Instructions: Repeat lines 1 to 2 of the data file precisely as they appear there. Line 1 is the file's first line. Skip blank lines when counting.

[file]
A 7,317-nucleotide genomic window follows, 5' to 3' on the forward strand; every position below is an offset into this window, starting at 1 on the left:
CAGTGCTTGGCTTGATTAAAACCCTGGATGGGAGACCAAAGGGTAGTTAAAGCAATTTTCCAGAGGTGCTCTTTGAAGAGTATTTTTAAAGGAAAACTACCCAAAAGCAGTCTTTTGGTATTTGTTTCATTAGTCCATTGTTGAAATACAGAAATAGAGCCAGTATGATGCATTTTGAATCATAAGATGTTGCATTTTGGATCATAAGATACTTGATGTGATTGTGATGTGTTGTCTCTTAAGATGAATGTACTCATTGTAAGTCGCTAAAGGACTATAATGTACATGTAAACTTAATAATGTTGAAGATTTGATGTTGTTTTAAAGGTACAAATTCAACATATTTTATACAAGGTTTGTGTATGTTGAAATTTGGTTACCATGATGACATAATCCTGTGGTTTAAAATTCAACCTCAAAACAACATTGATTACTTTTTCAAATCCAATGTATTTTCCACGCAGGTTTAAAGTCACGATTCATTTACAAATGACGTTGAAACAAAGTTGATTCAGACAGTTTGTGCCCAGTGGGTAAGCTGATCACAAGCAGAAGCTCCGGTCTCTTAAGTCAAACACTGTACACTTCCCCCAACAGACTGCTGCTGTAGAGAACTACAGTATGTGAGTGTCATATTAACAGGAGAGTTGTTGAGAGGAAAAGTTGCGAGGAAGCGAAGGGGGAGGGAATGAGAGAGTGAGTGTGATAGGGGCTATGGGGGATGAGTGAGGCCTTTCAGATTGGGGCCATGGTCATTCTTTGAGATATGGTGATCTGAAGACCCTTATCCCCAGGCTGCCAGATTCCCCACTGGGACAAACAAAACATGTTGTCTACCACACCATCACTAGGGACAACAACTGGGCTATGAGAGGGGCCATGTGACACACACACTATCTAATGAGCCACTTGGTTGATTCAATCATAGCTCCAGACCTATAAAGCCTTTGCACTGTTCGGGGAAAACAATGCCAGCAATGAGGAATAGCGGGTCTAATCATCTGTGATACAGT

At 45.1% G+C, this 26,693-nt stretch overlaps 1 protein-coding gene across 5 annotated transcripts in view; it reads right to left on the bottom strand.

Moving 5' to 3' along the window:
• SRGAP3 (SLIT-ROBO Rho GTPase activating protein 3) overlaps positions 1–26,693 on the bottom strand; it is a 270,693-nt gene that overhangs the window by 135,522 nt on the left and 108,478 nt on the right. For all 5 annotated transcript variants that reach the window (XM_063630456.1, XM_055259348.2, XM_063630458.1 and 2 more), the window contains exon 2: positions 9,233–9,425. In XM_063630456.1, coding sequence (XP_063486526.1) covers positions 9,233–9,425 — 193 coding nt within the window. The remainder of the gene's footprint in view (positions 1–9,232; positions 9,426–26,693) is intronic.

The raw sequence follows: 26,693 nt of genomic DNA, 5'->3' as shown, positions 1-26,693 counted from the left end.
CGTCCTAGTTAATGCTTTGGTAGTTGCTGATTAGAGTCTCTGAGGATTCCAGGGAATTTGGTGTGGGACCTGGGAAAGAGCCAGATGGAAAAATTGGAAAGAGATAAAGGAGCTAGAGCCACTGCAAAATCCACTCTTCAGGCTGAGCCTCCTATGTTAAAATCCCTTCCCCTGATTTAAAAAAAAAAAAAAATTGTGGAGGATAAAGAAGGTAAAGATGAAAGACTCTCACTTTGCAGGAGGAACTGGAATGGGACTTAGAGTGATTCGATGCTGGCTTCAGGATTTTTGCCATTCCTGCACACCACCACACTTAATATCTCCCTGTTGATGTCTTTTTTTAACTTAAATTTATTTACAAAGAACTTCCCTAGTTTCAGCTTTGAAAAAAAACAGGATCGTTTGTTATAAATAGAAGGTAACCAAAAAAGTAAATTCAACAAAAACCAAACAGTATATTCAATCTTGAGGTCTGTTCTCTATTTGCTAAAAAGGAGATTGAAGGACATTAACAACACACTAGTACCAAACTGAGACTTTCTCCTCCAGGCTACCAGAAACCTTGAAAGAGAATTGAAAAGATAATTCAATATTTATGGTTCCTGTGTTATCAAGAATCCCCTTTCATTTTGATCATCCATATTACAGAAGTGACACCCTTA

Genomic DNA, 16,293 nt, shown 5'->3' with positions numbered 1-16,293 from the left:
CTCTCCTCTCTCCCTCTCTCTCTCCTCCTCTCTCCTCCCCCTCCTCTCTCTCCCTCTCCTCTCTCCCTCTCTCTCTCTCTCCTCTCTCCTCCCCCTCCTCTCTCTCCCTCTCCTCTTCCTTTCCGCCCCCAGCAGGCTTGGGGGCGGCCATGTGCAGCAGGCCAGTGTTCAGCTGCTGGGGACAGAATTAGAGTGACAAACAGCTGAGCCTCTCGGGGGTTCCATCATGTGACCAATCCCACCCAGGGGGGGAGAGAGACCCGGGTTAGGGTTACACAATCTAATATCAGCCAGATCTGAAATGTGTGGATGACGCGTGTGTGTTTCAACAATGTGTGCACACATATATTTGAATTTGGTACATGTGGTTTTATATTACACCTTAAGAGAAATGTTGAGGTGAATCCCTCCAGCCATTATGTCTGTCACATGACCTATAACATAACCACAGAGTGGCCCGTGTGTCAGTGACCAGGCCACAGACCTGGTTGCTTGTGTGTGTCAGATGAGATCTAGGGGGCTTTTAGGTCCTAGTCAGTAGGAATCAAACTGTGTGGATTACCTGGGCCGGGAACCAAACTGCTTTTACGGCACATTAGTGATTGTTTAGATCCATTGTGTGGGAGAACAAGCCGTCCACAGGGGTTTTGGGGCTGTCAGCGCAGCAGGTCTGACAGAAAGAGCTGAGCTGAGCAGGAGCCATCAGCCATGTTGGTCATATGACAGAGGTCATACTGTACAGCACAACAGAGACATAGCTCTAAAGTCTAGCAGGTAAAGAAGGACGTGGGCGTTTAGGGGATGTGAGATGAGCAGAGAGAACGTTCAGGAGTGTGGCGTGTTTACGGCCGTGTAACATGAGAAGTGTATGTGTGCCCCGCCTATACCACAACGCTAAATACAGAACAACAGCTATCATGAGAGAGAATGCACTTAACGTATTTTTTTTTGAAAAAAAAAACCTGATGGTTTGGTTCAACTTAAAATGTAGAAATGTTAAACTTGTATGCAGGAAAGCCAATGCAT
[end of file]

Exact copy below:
A 7,317-nucleotide genomic window follows, 5' to 3' on the forward strand; every position below is an offset into this window, starting at 1 on the left:
CAGTGCTTGGCTTGATTAAAACCCTGGATGGGAGACCAAAGGGTAGTTAAAGCAATTTTCCAGAGGTGCTCTTTGAAGAGTATTTTTAAAGGAAAACTACCCAAAAGCAGTCTTTTGGTATTTGTTTCATTAGTCCATTGTTGAAATACAGAAATAGAGCCAGTATGATGCATTTTGAATCATAAGATGTTGCATTTTGGATCATAAGATACTTGATGTGATTGTGATGTGTTGTCTCTTAAGATGAATGTACTCATTGTAAGTCGCTAAAGGACTATAATGTACATGTAAACTTAATAATGTTGAAGATTTGATGTTGTTTTAAAGGTACAAATTCAACATATTTTATACAAGGTTTGTGTATGTTGAAATTTGGTTACCATGATGACATAATCCTGTGGTTTAAAATTCAACCTCAAAACAACATTGATTACTTTTTCAAATCCAATGTATTTTCCACGCAGGTTTAAAGTCACGATTCATTTACAAATGACGTTGAAACAAAGTTGATTCAGACAGTTTGTGCCCAGTGGGTAAGCTGATCACAAGCAGAAGCTCCGGTCTCTTAAGTCAAACACTGTACACTTCCCCCAACAGACTGCTGCTGTAGAGAACTACAGTATGTGAGTGTCATATTAACAGGAGAGTTGTTGAGAGGAAAAGTTGCGAGGAAGCGAAGGGGGAGGGAATGAGAGAGTGAGTGTGATAGGGGCTATGGGGGATGAGTGAGGCCTTTCAGATTGGGGCCATGGTCATTCTTTGAGATATGGTGATCTGAAGACCCTTATCCCCAGGCTGCCAGATTCCCCACTGGGACAAACAAAACATGTTGTCTACCACACCATCACTAGGGACAACAACTGGGCTATGAGAGGGGCCATGTGACACACACACTATCTAATGAGCCACTTGGTTGATTCAATCATAGCTCCAGACCTATAAAGCCTTTGCACTGTTCGGGGAAAACAATGCCAGCAATGAGGAATAGCGGGTCTAATCATCTGTGATACAGT